Your residency status determines how much tax you will have to pay.
If you are an Australian resident for tax purposes you are taxed on worldwide income. If you do not qualify as a resident, you pay tax only on Australian source income.
In addition, your residency status governs your tax rates. A higher rate of tax is applied to a non-resident’s taxable income and non-residents are not entitled to a tax-free threshold.
There are several tests used to determine your residency. The primary one is the resides test. Under that test, you are a resident if you live in Australia. Tax law doesn’t define the word reside, so the Australian Taxation Office (ATO) uses the ordinary meaning. The agency notes on its Web site that The Shorter Oxford Dictionary. defines reside as “to dwell permanently, or for a considerable time, to have one’s settled or usual abode, to live, in or at a particular place.”
The Tax Office considers several factors when it determines residency, including:
- Intention or purpose of your presence;
- Family and business or employment ties;
- Maintenance and location of assets; and
- Social and living arrangements.
Under those categories, the ATO may consider a multitude of other factors such as where you keep bank accounts, where you have a residence and register your car, whether you have family here and enrol your kids at a local school, and how long you have lived in the country. Your nationality is generally irrelevant although in borderline cases it may be a factor. It is possible for you to be a resident in both Australia and another country.
Even if you don’t satisfy the requirements for the resides test, you may still be a resident for tax purposes if you meet the:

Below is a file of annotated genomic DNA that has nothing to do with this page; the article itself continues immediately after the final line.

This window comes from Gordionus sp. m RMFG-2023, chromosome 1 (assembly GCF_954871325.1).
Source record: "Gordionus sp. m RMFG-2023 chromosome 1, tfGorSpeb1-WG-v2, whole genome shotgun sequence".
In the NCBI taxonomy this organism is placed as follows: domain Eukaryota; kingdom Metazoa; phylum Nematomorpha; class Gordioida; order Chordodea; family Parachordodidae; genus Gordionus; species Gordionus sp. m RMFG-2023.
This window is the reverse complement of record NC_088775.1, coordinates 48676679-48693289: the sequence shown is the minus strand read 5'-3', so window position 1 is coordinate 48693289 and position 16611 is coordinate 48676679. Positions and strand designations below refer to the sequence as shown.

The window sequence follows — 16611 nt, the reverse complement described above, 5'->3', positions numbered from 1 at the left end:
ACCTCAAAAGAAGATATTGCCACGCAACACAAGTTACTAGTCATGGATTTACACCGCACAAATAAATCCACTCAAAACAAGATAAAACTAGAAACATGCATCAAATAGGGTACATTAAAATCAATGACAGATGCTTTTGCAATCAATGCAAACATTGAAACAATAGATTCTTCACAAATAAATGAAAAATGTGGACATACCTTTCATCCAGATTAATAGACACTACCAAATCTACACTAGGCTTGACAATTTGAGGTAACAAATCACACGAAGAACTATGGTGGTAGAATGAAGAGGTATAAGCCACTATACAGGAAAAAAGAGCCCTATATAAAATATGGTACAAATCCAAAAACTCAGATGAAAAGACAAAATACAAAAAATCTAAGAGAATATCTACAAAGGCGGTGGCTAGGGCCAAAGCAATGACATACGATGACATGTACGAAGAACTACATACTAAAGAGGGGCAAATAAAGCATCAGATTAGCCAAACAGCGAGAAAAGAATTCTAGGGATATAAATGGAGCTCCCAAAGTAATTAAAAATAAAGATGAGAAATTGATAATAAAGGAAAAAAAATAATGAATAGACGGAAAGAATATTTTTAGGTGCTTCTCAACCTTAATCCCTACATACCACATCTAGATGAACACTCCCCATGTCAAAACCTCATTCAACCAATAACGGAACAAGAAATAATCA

- Domicile test;
- 183 rule; or
- Superannuation test
The Domicile Test
You are considered a resident under the domicile test unless the tax office decides that your permanent place of abode is outside Australia. The phrase permanent place of abode is complex and has been the subject of many complex case law interpretations.
Your domicile is the place the law considers your permanent home, such as where you were born. You can have more than one residency but only one domicile.
The ATO generally interprets permanent to mean not temporary rather than to mean forever. The domicile test would likely be applied if you went to work overseas for a long period of time. If you go overseas and set up a residence that is not temporary, you would not be considered an Australian resident under this test.
The 183 Day Rule
You may be considered a resident if you are present in the country for 183 days during the tax year. You don’t have to be here continuously. As long as the days add up to 183 in the tax year, you generally satisfy the test.
However, if your “usual place of abode” is outside Australia, you may not satisfy the rule even if you are in the country for 183 days. In general, your usual place of abode must display attributes of a residence rather than a temporary accommodation for a traveller.
The Superannuation Test
This test is only relevant to current Commonwealth government employees who are members of the superannuation scheme established under the Superannuation Act 1990, or are eligible employees for the purposes of the Superannuation Act 1976. If you qualify under this test, your spouse and any children under the age of 16 would also be considered Australian residents for income tax purposes.